It's definitely an indirect marketing perspective. Although with that said, I would guess (because I'm no marketing guru) that it would be easier to get an existing customer onto a new product (e.g.: get a RHEL user onto Jboss or RHEV) than it would be to go out onto a new customer site cold and pedal your wares.

    But I can't ever recall a time when I've seen a RedHat ad in a glossy magazine like other large software vendors.
     
  8. cleary

    cleary Mental in the Face

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    Android - managed to nail the lot, except not on a standard desktop form factor.
     
  9. Archy

    Archy New Member

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    Yes, and they've been rather successful, as a result. But there are 3 main reasons that Canonical can not just copy the actions of the Android success:

    1) Support - If you have Google backing you up, you already have a headstart. Google has incredible advertising power and a massive income to support a potential dead-end. If you want to see something that is almost a mirror of Android, see Chrome. Taken from an open-source project, tweaked and advertised. Huge success. Canonical doesn't have the same backing, and if they stuff up big time, they've damaged their reputation, Linux's reputation and will have suffered a dramatic financial loss.

    2) Applications - Desktop systems are a different kettle of fish. People rely on PC-based specialised software far more often than they do with mobile devices. Phone apps are quite simple in comparison and generally require less getting used to. I've heard this a long time ago, so I'll bring it up again. The problem with Linux and many other open-source products is that they are similar to Windows. Too similar, that is. Because they intend to do the same function in the same way, people get frustrated by the smaller differences. For example OO Writer is very similar in function to Microsoft Word, which is why it often becomes a problem - everyone seems to subconsciously expect a free version of Microsoft Office and thus are sorely disappointed. GIMP is not close enough to a Photoshop/Fireworks clone that everyone brands it as a bad product, rather different. Believe me, I'm guilty of the same mistake. OpenOffice is not Office 2007, and while I acknowledge that it is a great product, I am too stuck in my ways to accept that. On the other hand, the Gnome and OSX environments are different enough to Windows that I don't mind using them. In fact, I find the different OSs/WMs very refreshing. KDE seems to suffer in this regard a little, because to me it seems very similar to Windows. Again, impressions are what matter here, so for anyone willing to pipe up and tell me how different KDE is - it's not relevant.

    3) Hardware - Problem number three - Apple and Android will find it much easier to be bound to a certain platform, as they are in a very different situation, and this is totally unavoidable - Linux is free. Canonical is going to have a VERY hard time marketing their own hardware if they intend to keep Ubuntu free. There's no point them selling hardware when someone would rather just install Ubuntu on what they have. Again, if they make the hardware optimised for Ubuntu, they're going to face other issues - the mainstream version will face compatibility issues with mainstream hardware, as the focus is taken away, and the hardware will likely be less friendly with Windows, see Apple.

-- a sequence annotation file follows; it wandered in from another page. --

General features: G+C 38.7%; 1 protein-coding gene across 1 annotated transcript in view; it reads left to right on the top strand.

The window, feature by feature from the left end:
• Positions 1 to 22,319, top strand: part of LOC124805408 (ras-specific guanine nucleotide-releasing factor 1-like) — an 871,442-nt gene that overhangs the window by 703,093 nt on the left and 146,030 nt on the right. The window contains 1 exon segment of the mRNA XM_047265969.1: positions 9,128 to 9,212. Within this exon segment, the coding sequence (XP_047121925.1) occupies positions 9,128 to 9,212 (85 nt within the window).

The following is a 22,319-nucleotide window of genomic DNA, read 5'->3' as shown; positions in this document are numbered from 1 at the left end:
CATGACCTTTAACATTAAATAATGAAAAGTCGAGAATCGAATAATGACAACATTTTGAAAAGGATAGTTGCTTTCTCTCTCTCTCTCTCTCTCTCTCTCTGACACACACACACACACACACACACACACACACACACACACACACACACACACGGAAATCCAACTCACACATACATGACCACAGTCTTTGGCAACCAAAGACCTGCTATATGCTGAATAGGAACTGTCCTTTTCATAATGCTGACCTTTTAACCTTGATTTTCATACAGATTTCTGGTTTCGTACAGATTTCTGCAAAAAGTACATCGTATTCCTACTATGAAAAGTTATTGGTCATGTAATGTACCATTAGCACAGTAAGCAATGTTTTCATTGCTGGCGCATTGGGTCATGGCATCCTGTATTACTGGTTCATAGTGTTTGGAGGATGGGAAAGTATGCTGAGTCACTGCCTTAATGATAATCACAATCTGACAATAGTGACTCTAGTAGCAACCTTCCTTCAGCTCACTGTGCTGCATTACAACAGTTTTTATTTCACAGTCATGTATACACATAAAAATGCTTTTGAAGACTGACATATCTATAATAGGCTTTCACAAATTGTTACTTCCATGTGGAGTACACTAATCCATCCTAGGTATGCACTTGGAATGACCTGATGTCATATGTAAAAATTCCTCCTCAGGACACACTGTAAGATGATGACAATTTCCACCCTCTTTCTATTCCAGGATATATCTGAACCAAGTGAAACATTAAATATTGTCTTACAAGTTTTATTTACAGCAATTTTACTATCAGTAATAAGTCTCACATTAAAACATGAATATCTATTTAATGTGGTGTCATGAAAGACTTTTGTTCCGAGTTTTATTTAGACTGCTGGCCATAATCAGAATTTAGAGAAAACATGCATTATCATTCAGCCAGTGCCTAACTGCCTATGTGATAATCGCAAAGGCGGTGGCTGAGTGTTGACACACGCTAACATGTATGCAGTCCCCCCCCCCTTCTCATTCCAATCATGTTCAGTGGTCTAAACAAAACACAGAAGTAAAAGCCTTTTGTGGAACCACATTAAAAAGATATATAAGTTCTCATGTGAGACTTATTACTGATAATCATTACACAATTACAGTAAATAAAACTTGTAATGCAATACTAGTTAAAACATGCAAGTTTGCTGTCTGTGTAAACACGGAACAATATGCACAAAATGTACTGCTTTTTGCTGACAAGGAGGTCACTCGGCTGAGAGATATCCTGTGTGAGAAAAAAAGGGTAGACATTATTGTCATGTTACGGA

10. stmok

    stmok Member

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    We need to look at the surrounding conditions...Google is the current developer of the Android platform/toolkit. (In reality, they bought the start-up firm who developed it: Android Inc.)

    However, Google's primary function isn't as a Linux distro developer.
    (Even though they use Linux as their OS since they began as a search/ads company).

    They've established their reputation (and massive income) as THE search engine to use. Its up to the point where regular Jane/Joe and the media refer to searching things online as "Google it". (You know you've made it big when your brand becomes a common verb around the world.)

    They have LOTS of money to invest in. They have built all these online services (infrastructure) around their brand...So they can pitch to hardware phone makers as to why they should adopt Android as the software platform to use for their mobile solutions.

    Canonical? It has yet to establish itself with the average Jane/Joe user. They don't have something that really stands out.

    Sure, they have made strides in areas that other distro developers struggle with...But in other areas, it feels they don't allocate their efforts to things that actually make the big differences. ie: Making cosmetic changes or additions isn't the same as focusing on preventing those "niggles" with every new release. (A user will know and experience the difference.)

    Now look at the following differences of both companies...

    Canonical
    Revenue in 2009 => US$30 Million
    Employees => 350+

    Google
    Revenue in 2009 => US$23.651 Billion
    Employees => 21,805 (as of 2010)
     
  11. elvis

    elvis Old school old fool

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    Yeah as much as I hate to admit it, I think Canonical aren't going to find wide-spread success without the help of a hardware vendor.

    Getting to that "default install" stage is going to be what they need to aim for. And that requires hardware OEM partnership.

    Given that Intel and Google (and to a lesser extent HP) are sporting their own quasi-distros and pushing very hard down that path, it means Canonical have quite a challenge ahead of them.
     
  12. stmok

    stmok Member

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    Google is definitely going to be pushing on their own with Chrome OS. But it looks like its going to have the long term goal of being ARM based only. They're aiming for "Internet Appliance" type systems that connect to their online services model. (Limited desktop role.)

    Intel is really focusing on making "reference distros"...
    => "Here's an example of how to make a distro that works well with our hardware. You can use this to base your distro on."


    Canonical should consider someone other than Dell for an OEM...

    Dell pays SEC fine, neither confirms nor denies Intel payoffs